You may be eating ‘healthy’ foods and following a diet. But certain diet misconceptions may be undoing all the effort you are putting in. Two nutritionists bust 5 common diet myths.
The source of calories is as important as the number of calories you consume.
* All calories are created equal.
Do you find yourself starving all day and ultimately eating junk food or cookies thinking the limited calories will not spoil your diet plan? It isn’t the best way to lose weight. Nutritionists say the source of calories is as important as the number of calories you consume. And your body doesn’t absorb all calories equally, so being selective about what you eat is important.
“A calorie is a way to measure the energy that comes from food. Your body uses the energy from food to provide energy to all cells of the body. Whether you choose satiating foods or not, you will have a major difference in energy balance over the long-term, because a calorie from a boiled potato is not the same as a calorie from a doughnut,” explains nutritionist Raheela Hasan.
Nutritionist Anjali Peswani gives an example: “One gram of carbohydrate gives you 4 kcal versus 1 gram of fat which is 9 kcal. Hence, the source of calorie does matter. One cookie may be lighter as compared to one apple but their calorie content is the same.” And as we all know, their nutritional levels are wildly different. “Eating foods high in sugar/salt (instead of the healthy option) can have adverse effects on health in the long-term. It can lead to high blood pressure, high blood sugar levels leading to diabetes, obesity and also depression,” says Peswani.
Have desserts in moderation for a change of taste.
* Desserts should be banned from your diet.
Desserts often get a bad reputation for being fattening and sugar-loaded. But should be completely banned from your diet plan? Peswani advises against avoiding them altogether. “If you eat them occasionally and not on a regular basis, you don’t need to ban them,” she says. Hasan advises that one can have it in moderation for a change of taste but it is better to opt for a healthy dessert.
Research had earlier suggested that avoiding desserts altogether could, in fact, lead to overeating and make you fat. “Many are dependent on them as it gives an instant sugar rush, but they don’t realise that it leads to lethargy sooner. One must have controlled portions as it is good to break the monotony at times,” says Peswani.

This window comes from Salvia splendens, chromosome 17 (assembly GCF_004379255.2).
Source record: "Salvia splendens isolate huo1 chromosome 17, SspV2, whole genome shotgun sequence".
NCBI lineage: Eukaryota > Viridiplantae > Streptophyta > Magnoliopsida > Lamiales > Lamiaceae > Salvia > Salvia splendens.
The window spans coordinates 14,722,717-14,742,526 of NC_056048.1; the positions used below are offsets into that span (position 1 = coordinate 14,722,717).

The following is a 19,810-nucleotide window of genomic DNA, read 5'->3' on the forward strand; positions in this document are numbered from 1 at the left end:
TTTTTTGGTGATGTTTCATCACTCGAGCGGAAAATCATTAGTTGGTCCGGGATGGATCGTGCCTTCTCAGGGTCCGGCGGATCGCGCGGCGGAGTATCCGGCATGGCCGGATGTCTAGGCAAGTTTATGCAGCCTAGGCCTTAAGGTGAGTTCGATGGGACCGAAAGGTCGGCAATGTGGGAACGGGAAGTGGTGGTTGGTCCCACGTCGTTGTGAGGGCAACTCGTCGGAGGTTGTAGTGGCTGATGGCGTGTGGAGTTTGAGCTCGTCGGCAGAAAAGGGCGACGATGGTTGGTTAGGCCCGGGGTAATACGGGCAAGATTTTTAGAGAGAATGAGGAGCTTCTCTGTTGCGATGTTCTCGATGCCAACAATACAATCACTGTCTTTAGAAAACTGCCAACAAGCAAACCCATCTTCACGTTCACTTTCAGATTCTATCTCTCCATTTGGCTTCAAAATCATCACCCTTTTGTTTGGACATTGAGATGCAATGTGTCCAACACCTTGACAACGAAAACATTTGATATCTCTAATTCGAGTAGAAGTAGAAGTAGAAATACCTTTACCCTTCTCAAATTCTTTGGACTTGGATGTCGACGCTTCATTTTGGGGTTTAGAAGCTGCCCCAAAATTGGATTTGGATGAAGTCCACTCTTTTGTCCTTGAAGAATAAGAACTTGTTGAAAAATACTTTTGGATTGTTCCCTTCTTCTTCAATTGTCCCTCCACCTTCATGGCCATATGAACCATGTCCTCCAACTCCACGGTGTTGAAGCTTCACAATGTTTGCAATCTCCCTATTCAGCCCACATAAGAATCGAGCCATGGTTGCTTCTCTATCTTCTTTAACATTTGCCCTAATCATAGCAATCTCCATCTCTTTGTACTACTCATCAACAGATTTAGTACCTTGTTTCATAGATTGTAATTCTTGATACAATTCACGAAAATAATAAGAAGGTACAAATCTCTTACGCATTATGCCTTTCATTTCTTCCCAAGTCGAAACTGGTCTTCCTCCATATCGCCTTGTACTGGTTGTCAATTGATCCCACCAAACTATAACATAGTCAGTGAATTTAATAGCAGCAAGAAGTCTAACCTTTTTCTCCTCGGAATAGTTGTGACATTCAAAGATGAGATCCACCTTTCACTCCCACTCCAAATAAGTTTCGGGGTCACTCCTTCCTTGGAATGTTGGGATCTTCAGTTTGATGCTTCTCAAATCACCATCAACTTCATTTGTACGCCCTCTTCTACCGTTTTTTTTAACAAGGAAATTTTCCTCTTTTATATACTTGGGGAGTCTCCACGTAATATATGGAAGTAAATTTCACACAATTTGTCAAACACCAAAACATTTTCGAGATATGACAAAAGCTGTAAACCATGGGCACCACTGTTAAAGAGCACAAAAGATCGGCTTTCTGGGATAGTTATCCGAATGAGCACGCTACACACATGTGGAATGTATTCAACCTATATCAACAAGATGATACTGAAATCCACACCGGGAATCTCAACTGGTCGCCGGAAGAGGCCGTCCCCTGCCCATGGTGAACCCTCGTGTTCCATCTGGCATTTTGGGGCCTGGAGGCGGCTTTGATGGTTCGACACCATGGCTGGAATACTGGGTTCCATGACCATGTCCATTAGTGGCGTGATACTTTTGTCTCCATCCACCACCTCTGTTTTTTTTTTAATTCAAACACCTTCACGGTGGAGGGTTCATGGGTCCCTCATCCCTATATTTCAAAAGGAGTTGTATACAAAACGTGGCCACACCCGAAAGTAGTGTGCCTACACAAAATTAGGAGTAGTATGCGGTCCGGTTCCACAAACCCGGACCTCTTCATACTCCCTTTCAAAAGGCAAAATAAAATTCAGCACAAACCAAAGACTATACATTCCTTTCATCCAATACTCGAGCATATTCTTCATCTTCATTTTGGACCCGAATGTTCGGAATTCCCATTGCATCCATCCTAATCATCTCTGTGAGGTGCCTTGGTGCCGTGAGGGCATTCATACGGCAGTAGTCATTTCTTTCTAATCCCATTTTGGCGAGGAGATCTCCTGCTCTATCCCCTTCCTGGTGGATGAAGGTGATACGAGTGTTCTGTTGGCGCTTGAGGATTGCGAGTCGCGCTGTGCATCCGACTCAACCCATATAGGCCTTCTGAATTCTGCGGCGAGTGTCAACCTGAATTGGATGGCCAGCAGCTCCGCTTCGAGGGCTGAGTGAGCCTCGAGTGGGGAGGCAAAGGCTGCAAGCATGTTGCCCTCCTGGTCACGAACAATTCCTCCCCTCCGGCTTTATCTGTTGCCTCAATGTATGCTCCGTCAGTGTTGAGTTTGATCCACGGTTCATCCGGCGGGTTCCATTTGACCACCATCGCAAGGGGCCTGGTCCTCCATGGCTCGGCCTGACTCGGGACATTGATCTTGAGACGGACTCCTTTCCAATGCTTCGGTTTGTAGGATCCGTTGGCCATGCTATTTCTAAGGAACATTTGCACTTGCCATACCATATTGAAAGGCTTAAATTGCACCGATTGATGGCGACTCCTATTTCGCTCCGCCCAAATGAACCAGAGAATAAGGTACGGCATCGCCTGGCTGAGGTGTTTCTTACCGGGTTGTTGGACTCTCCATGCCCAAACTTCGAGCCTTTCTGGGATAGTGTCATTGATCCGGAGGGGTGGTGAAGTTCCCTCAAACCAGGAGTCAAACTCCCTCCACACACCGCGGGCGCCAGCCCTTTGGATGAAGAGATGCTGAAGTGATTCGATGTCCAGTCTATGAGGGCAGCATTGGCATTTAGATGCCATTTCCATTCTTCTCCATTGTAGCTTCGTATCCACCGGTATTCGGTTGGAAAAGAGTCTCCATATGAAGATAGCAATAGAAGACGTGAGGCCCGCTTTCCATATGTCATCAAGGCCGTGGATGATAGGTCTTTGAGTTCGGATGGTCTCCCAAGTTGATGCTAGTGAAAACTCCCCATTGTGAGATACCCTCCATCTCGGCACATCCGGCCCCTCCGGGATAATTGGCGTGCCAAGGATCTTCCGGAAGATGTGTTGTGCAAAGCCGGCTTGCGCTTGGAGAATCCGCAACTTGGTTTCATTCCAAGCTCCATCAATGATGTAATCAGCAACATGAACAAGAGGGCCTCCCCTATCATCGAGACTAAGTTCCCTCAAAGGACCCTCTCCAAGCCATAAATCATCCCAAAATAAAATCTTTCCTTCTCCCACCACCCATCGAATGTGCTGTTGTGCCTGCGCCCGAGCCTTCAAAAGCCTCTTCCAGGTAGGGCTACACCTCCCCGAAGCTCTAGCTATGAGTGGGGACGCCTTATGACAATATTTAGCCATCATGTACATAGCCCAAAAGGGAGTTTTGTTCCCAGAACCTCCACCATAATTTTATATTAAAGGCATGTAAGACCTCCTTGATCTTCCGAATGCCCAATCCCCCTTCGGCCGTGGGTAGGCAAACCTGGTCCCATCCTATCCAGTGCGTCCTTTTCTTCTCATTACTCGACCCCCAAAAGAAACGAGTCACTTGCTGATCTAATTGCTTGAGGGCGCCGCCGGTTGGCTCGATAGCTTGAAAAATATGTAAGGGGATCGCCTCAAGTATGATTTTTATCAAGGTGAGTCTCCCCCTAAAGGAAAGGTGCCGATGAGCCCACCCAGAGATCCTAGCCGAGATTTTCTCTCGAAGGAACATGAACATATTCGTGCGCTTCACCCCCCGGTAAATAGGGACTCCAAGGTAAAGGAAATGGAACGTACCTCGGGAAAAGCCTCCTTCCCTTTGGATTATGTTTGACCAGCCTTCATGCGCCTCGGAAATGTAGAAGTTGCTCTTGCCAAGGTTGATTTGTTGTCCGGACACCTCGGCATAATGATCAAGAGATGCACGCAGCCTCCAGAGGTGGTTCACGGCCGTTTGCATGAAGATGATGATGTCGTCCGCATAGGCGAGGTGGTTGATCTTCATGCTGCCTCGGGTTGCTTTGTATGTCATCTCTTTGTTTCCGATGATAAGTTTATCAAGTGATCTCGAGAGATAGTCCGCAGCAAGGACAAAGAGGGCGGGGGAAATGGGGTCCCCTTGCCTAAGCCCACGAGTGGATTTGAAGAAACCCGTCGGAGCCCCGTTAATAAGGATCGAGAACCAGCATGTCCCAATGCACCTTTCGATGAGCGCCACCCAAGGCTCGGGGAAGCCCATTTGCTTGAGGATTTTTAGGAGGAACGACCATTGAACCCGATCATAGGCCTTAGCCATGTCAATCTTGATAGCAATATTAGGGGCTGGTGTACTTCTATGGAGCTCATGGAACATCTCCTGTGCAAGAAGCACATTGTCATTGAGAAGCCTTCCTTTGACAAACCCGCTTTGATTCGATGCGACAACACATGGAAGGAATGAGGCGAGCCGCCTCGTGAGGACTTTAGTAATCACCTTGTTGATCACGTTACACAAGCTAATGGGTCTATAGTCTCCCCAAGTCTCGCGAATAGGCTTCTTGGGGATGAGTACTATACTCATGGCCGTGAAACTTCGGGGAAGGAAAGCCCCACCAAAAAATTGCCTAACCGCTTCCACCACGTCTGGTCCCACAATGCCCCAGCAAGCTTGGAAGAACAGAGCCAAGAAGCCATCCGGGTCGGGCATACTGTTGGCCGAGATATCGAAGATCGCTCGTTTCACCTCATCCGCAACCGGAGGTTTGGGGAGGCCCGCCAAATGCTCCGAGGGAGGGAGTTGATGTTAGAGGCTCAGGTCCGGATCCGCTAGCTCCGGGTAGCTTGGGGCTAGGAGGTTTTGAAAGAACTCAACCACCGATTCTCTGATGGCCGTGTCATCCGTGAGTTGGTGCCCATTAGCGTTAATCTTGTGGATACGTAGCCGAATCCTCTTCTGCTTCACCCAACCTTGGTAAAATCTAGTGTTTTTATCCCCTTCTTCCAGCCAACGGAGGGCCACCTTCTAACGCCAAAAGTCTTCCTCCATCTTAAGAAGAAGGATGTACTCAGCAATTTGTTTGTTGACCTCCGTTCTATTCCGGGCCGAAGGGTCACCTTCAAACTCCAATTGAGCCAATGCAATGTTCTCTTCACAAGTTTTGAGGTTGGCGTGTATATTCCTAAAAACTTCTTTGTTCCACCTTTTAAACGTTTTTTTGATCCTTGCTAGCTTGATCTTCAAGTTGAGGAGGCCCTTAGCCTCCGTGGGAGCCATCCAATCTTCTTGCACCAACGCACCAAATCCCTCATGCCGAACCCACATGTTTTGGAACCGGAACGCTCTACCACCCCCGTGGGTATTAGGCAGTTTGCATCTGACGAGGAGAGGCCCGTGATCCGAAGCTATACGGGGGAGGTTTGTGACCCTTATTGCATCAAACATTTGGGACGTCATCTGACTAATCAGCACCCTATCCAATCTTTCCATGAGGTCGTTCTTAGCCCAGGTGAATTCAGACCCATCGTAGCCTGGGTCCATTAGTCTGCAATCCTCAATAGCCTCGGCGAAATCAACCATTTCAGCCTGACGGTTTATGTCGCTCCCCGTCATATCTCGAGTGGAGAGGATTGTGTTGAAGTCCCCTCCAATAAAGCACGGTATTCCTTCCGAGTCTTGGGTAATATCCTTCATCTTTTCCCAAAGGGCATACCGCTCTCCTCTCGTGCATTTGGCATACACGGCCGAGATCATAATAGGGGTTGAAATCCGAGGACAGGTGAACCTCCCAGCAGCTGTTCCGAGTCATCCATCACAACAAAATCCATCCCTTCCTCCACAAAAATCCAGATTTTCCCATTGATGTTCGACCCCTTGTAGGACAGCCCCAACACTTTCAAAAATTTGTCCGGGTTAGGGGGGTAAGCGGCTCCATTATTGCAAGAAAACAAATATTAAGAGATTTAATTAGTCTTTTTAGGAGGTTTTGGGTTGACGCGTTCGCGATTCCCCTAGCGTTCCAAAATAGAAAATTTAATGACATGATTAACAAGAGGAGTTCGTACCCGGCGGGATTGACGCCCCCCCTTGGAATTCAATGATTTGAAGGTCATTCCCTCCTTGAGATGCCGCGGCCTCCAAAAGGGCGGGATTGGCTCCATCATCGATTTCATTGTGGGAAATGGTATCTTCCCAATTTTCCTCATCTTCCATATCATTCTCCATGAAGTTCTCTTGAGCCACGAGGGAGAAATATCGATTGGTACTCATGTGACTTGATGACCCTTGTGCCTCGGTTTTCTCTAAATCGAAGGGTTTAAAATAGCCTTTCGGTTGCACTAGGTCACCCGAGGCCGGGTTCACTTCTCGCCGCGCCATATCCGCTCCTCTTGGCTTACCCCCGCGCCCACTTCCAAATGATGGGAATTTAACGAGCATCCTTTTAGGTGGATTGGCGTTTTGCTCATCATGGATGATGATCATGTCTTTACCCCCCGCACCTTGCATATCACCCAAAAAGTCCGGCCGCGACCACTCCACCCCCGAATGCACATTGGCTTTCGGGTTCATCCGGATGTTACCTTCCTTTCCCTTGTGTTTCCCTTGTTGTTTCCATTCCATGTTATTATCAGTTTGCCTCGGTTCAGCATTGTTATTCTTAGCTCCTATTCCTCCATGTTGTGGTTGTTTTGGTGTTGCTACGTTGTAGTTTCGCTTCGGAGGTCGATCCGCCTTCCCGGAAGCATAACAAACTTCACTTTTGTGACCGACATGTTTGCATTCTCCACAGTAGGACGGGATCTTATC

Low-fat yoghurt is a healthy dessert.
* There is no such thing as a healthy dessert.
The trick lies in eating desserts that don’t imbalance your diet. “There are many desserts which are healthy and can be eaten without too much guilt. The idea is the person needs to know the art of balancing calories,” says Peswani. She suggests healthier desserts such as sheera, Moong Dal or carrot halwa, kheer, dark chocolate and low-fat yogurt.
Cheat days are perfectly all right, within limits.
* It is possible to cheat on some days and then exercise and burn it off.
There’s good news. Cheat days are actually recommended by nutritionists. “I tell my clients to indulge in one cheat meal a week so the diet is not monotonous and they don’t feel deprived. Having your favourite food once in a while makes you sustain a healthy eating pattern in the long run,” says Peswani. Hasan suggests you choose a cheat meal day, eat what you like on that day in moderation but stick to a regular fitness regime.
Fruits are an excellent source of fructose which is good for your body, as well as essential vitamins and minerals.
(HT file photo)
* Fruits can make you fat.
Fruits are an excellent source of fructose which is good for your body, as well as essential vitamins, minerals and fibre which keeps away digestive disorders like acidity and constipation. “One must avoid fruits post-sunset as your metabolism starts to slow down and sugar needs to be minimum then. Consume at least 2 portions of fruit per day,” says Peswani. Hasan suggests adding different types of fruits in the diet to get the most benefits.
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